A Conversation with Erik Larson

A Conversation with Erik Larson A Con v er sation w it h Erik Larson Anthony Aycock inter view Erik Larson began his career as a journalist--the Wall Street Journal, Time, Harper's, you name it. His first two books were in cultural studies. One was a critique of consumer marketing techniques, the other the tale--a prescient one--of a 1988 Virginia high school shooting. With his third book, Isaac's Storm: A Man, a Time, and the Deadliest Hurricane in History (1999), he found the genre we now know him for: narrative history. Since then, he has turned out four more best sellers. When you read an Erik Larson book, it doesn't matter that the events are mostly forgotten and the characters have been dead for decades. You feel as if the story is happening right now. Perhaps Larson's best-known book is The Devil in the White City (2003), the double-helix account of the 1893 Chicago World's Fair and H. H. Holmes, who has been called "America's first serial killer." The book won an Edgar Award, was a National Book Award finalist, and spent over five years on various New York Times bestseller lists. Photo © Benjamin Benschneider Anthony Aycock conducted this interview in Raleigh, http://www.deepdyve.com/assets/images/DeepDyve-Logo-lg.png The Missouri Review University of Missouri

A Conversation with Erik Larson

The Missouri Review, Volume 39 (3) – Oct 2, 2016

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Publisher
University of Missouri
Copyright
Copyright © The Curators of the University of Missouri.
ISSN
1548-9930
Publisher site
See Article on Publisher Site

Abstract

A Con v er sation w it h Erik Larson Anthony Aycock inter view Erik Larson began his career as a journalist--the Wall Street Journal, Time, Harper's, you name it. His first two books were in cultural studies. One was a critique of consumer marketing techniques, the other the tale--a prescient one--of a 1988 Virginia high school shooting. With his third book, Isaac's Storm: A Man, a Time, and the Deadliest Hurricane in History (1999), he found the genre we now know him for: narrative history. Since then, he has turned out four more best sellers. When you read an Erik Larson book, it doesn't matter that the events are mostly forgotten and the characters have been dead for decades. You feel as if the story is happening right now. Perhaps Larson's best-known book is The Devil in the White City (2003), the double-helix account of the 1893 Chicago World's Fair and H. H. Holmes, who has been called "America's first serial killer." The book won an Edgar Award, was a National Book Award finalist, and spent over five years on various New York Times bestseller lists. Photo © Benjamin Benschneider Anthony Aycock conducted this interview in Raleigh,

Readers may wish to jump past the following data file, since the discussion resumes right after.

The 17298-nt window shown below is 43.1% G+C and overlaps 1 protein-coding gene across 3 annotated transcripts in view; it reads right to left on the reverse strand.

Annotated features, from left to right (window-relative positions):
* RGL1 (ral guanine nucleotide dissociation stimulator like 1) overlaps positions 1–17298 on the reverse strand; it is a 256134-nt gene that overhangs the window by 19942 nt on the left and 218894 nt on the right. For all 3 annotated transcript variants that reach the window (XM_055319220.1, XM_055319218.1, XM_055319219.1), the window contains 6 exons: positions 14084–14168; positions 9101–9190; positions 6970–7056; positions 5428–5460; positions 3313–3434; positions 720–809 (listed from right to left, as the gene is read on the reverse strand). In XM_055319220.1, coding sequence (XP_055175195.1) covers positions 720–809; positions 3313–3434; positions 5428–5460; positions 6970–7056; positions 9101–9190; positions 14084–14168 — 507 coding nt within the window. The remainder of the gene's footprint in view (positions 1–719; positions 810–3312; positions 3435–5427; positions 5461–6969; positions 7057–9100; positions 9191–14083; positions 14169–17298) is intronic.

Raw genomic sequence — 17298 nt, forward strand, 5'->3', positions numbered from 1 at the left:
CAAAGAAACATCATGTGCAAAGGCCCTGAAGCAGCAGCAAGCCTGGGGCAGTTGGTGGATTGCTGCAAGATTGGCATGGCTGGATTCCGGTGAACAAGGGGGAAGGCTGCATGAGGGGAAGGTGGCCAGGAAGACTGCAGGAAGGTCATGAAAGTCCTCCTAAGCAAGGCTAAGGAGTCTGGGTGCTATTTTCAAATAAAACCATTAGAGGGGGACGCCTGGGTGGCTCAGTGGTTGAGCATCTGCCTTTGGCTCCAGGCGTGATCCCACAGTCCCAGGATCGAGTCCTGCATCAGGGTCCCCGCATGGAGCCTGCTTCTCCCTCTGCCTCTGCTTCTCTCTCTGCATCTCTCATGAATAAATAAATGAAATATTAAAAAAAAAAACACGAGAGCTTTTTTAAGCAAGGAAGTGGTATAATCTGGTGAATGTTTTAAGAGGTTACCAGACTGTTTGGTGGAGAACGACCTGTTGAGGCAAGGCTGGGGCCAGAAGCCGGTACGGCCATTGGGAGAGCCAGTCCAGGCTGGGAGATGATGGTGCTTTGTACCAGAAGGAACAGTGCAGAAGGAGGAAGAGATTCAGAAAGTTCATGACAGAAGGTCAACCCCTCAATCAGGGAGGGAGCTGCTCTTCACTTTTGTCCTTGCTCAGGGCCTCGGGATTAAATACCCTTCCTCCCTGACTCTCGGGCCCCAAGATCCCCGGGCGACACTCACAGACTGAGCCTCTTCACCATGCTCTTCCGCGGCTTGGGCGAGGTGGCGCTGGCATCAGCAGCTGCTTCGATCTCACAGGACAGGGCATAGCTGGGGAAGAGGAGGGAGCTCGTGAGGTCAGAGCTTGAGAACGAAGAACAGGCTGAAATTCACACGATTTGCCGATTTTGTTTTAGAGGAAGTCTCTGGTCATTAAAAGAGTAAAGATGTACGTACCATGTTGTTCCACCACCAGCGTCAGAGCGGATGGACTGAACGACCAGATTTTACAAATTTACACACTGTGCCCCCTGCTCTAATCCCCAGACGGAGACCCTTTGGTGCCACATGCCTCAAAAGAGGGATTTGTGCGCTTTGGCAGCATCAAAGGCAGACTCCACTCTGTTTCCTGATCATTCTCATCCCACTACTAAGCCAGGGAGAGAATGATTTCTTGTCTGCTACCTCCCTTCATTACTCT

Journal

The Missouri ReviewUniversity of Missouri

Published: Oct 2, 2016

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